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Zapf named deputy director of the Quantum Science Center

Vivien Zapf. Credit: Los Alamos National Laboratory, U.S. Dept. of Energy
Vivien Zapf. Credit: Los Alamos National Laboratory, U.S. Dept. of Energy

Vivien Zapf has been named deputy director of the Quantum Science Center headquartered at the U.S. Department of Energy’s Oak Ridge National Laboratory. The QSC combines resources and expertise from national laboratories, universities and industry partners to accelerate the design and development of novel quantum technologies.

Zapf is a scientist at the National High Magnetic Field Laboratory’s Pulsed Field Facility located at DOE’s Los Alamos National Laboratory, one of five core QSC partners along with ORNL, Fermi National Accelerator Laboratory, Purdue University and Microsoft. Having led the QSC’s quantum spin liquids subject area since the center launched in 2020, Zapf now succeeds ORNL’s Stephen Jesse, who has served as interim deputy director since January 2022.

“With the Nobel prize having just been awarded in the field of quantum entanglement, quantum research is on the cusp of additional breakthroughs that could go in many different directions,” Zapf said. “Knowing that QSC researchers have the potential to contribute to quantum technologies that could have transformative impacts on society is truly awe-inspiring.”

In her new role, Zapf will collaborate extensively with QSC Director Travis Humble and other members of the leadership team to oversee research related to quantum materials, sensors and algorithms as well as continue the center’s steady stream of workforce development activities aimed at identifying and educating the next generation of quantum scientists and engineers.

At LANL, Zapf conducts research in quantum information science, quantum magnetism, magnetoelectronics and multiferroic materials, which are prized for their combination of useful magnetic and electrical properties. She received her bachelor’s degree in physics from Harvey Mudd College and earned her master’s degree and doctorate in physics from the University of California, San Diego, before completing a postdoctoral fellowship at the California Institute of Technology and subsequently joining LANL as a postdoctoral researcher in 2004.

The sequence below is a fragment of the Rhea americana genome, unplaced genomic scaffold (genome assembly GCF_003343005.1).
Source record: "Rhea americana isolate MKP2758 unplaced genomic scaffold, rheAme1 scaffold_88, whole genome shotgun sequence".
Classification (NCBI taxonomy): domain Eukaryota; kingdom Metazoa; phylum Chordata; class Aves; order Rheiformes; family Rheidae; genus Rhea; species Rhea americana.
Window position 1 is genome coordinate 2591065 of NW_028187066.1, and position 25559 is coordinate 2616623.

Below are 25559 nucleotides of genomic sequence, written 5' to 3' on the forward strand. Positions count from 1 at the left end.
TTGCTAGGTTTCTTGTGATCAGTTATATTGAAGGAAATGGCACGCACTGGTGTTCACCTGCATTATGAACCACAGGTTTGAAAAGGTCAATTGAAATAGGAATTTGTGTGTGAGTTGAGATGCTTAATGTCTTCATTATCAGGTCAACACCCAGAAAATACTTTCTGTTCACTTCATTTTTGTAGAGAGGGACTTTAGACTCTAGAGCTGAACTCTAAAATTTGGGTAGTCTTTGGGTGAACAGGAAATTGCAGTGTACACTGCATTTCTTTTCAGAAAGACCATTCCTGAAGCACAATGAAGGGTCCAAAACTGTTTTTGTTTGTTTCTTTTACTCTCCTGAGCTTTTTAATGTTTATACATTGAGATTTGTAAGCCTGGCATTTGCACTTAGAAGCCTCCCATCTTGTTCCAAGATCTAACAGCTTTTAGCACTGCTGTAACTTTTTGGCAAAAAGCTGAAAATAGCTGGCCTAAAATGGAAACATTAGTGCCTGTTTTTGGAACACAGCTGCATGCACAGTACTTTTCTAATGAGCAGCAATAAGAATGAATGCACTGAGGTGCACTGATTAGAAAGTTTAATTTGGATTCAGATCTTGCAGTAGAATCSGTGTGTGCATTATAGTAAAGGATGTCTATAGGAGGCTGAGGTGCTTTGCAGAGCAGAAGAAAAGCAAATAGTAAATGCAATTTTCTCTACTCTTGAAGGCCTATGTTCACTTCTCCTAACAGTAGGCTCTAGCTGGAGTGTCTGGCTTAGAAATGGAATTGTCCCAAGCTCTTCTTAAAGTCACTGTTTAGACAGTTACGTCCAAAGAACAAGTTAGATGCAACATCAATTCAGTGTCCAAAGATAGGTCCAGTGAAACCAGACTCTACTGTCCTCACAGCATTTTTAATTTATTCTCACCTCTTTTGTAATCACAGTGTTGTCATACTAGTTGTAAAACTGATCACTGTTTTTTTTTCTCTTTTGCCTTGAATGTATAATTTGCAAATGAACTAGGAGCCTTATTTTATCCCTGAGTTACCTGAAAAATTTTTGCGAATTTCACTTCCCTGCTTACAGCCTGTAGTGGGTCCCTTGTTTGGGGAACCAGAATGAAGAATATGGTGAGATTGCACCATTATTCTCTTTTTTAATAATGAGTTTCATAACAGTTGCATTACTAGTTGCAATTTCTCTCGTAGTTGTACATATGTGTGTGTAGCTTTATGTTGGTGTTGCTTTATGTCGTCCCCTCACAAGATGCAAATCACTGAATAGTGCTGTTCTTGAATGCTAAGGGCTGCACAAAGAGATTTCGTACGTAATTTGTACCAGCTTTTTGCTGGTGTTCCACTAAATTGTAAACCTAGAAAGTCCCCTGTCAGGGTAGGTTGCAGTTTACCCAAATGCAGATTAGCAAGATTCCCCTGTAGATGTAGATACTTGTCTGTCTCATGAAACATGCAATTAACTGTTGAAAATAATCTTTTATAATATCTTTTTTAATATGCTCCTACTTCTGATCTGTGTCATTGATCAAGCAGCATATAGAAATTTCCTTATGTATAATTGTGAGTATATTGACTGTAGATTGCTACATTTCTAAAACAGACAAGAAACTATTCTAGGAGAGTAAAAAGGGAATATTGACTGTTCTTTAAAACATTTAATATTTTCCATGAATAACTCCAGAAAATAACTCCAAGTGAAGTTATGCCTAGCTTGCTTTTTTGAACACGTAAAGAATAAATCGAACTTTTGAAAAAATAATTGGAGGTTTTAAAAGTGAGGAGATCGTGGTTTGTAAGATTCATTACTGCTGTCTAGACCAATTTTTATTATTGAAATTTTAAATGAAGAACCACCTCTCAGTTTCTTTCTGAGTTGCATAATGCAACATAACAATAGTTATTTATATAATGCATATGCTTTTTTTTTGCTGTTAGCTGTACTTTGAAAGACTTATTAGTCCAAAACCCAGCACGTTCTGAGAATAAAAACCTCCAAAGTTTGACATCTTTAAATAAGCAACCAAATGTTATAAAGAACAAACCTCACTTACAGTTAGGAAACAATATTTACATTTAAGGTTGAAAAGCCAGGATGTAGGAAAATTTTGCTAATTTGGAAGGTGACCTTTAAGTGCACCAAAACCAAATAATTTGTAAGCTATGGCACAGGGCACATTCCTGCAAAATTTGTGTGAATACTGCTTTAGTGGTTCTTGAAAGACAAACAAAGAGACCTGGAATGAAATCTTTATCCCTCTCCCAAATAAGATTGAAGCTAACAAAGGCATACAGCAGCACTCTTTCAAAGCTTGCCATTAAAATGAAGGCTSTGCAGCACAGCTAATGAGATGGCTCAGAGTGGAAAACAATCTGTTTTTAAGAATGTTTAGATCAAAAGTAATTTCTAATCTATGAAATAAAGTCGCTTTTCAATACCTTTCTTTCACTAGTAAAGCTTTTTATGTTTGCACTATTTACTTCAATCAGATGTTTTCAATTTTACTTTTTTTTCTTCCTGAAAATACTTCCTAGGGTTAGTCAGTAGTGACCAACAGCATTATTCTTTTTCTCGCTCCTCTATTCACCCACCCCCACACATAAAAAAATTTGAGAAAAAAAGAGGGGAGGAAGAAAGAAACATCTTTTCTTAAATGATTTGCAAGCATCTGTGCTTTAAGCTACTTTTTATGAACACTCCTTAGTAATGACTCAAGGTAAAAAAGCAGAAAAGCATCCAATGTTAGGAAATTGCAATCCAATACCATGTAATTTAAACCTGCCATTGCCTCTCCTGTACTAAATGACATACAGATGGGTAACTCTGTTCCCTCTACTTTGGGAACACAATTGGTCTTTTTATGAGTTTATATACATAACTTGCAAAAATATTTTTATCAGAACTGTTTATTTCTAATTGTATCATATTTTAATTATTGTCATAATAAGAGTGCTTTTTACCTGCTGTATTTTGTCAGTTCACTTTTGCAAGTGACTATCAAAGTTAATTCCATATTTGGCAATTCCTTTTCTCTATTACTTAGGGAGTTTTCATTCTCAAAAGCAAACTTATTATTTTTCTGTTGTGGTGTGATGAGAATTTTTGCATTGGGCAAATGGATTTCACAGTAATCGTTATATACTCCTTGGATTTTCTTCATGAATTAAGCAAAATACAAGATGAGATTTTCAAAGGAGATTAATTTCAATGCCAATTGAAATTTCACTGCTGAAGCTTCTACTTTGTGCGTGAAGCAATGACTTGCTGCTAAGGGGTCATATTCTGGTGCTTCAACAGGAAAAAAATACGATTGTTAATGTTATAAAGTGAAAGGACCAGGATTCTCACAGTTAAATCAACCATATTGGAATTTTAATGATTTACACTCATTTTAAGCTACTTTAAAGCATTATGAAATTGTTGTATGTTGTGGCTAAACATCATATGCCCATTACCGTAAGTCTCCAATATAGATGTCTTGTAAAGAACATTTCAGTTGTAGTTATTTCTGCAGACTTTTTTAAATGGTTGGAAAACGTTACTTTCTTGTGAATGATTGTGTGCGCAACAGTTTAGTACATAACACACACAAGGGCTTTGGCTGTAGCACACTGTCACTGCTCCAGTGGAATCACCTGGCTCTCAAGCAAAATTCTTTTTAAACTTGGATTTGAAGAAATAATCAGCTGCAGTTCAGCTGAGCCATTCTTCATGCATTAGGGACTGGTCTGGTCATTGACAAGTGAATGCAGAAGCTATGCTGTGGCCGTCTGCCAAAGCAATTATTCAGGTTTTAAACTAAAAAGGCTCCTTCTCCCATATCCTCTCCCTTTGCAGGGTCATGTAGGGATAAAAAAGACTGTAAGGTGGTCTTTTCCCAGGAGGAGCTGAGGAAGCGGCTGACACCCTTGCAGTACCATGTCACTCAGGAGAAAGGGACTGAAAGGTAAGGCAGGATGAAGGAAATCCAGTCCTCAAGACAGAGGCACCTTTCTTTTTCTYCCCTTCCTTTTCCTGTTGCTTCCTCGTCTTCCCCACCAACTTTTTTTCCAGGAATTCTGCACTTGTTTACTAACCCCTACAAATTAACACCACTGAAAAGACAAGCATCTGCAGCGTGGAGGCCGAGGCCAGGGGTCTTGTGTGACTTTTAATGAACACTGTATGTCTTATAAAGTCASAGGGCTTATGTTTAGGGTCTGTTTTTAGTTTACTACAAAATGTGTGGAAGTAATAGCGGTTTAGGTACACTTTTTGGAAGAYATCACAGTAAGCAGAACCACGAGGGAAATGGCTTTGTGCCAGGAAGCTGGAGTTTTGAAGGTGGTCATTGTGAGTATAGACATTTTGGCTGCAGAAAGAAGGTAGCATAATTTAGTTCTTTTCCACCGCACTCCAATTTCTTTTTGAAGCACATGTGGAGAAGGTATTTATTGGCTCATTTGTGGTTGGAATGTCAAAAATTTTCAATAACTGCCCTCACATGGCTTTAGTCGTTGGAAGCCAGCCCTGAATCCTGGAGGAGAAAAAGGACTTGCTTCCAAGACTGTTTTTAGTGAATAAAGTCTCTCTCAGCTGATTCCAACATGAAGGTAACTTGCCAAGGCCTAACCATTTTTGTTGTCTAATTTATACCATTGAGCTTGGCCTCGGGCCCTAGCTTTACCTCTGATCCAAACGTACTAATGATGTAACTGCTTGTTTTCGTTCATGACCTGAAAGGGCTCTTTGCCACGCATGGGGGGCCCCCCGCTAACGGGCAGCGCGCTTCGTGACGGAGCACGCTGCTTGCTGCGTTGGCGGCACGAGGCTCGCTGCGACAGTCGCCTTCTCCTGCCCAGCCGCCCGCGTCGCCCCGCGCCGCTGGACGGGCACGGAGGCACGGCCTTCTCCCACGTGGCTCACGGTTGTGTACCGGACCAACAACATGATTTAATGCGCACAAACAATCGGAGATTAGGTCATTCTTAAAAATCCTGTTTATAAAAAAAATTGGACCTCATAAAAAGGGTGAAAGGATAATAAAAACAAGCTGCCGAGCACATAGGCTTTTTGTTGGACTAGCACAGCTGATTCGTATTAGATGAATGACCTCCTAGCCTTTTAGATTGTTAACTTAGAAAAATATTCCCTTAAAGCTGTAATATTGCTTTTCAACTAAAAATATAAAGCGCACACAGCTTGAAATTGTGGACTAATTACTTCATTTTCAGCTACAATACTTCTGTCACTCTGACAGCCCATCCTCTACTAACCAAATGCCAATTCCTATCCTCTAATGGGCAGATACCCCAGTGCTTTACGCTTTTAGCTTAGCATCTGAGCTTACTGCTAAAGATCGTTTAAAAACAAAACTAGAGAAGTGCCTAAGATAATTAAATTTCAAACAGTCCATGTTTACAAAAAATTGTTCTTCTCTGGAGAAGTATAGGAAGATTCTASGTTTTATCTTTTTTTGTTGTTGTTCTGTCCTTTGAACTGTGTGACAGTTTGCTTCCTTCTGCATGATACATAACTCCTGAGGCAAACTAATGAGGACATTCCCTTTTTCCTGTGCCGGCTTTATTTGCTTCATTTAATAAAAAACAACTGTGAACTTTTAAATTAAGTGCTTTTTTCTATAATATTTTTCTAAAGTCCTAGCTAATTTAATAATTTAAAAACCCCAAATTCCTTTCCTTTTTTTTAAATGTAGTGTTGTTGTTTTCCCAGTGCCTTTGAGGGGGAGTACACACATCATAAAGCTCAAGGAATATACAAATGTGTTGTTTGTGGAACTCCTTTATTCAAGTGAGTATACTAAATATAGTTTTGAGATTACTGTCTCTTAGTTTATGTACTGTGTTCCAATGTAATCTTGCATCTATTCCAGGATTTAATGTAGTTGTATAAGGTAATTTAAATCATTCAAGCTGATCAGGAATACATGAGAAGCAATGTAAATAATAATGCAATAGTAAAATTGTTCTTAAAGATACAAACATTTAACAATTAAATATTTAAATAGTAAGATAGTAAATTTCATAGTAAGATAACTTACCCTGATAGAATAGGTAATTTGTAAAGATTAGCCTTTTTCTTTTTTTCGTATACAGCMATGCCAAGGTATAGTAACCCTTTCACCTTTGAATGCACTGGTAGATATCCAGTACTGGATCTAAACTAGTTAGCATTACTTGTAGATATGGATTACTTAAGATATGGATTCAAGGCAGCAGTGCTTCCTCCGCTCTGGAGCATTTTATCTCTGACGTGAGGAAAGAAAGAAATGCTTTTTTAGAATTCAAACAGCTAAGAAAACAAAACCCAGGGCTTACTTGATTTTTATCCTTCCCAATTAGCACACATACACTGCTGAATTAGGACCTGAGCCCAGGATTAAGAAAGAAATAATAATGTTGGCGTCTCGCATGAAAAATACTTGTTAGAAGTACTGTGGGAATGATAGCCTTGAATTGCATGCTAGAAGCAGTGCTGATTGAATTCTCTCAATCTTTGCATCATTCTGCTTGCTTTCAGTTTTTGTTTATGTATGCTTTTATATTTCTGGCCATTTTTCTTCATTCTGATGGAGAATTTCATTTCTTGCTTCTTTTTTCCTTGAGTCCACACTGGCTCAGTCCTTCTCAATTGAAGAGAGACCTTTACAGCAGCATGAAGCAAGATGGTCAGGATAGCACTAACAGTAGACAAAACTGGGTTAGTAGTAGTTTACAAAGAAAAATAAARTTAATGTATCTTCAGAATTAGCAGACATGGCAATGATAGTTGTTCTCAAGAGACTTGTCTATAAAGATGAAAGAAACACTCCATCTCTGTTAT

A fellow of the American Physical Society, Zapf was recognized as an APS outstanding referee in 2019 and currently serves as the chair of APS’s Division of Materials Physics. She also leads the magneto-electric couplings in quantum materials thrust for the Center for Molecular Magnetic Quantum Materials, a DOE Energy Frontier Research Center located at the University of Florida.

Additionally, Zapf brings her expertise in quantum spin liquids to the position of deputy director. Her research in this area focuses on using high magnetic fields as tools to induce, probe and understand potential quantum spin liquid states, and she has worked with the QSC’s quantum spin liquids team to study particles called non-Abelian anyons, which show promise for eventual quantum information applications.

Such insights are invaluable for advancing the center’s research objectives, such as cultivating a better understanding of complex quantum states within magnetic and electronic materials. These materials can form robust states of matter capable of advancing quantum computing, optimizing quantum algorithms and addressing the long-standing problem of noise in high-performance quantum devices.

“The QSC’s goal is to be an environment that fosters the cross-fertilization of ideas and forward progress, so the challenge I will apply myself to is to help ensure that the center’s vast and dynamic research efforts are as interconnected as possible,” Zapf said. “I’m truly excited to see the results.”

The QSC, a DOE National Quantum Information Science Research Center led by ORNL, performs cutting-edge research at national laboratories, universities and industry partners to overcome key roadblocks in quantum state resilience, controllability and ultimately the scalability of quantum technologies. QSC researchers are designing materials that enable topological quantum computing; implementing new quantum sensors to characterize topological states and detect dark matter; and designing quantum algorithms and simulations to provide a greater understanding of quantum materials, chemistry and quantum field theories. These innovations enable the QSC to accelerate information processing, explore the previously unmeasurable, and better predict quantum performance across technologies. For more information, visit

UT-Battelle manages Oak Ridge National Laboratory for DOE’s Office of Science, the single largest supporter of basic research in the physical sciences in the United States. DOE’s Office of Science is working to address some of the most pressing challenges of our time. For more information, visit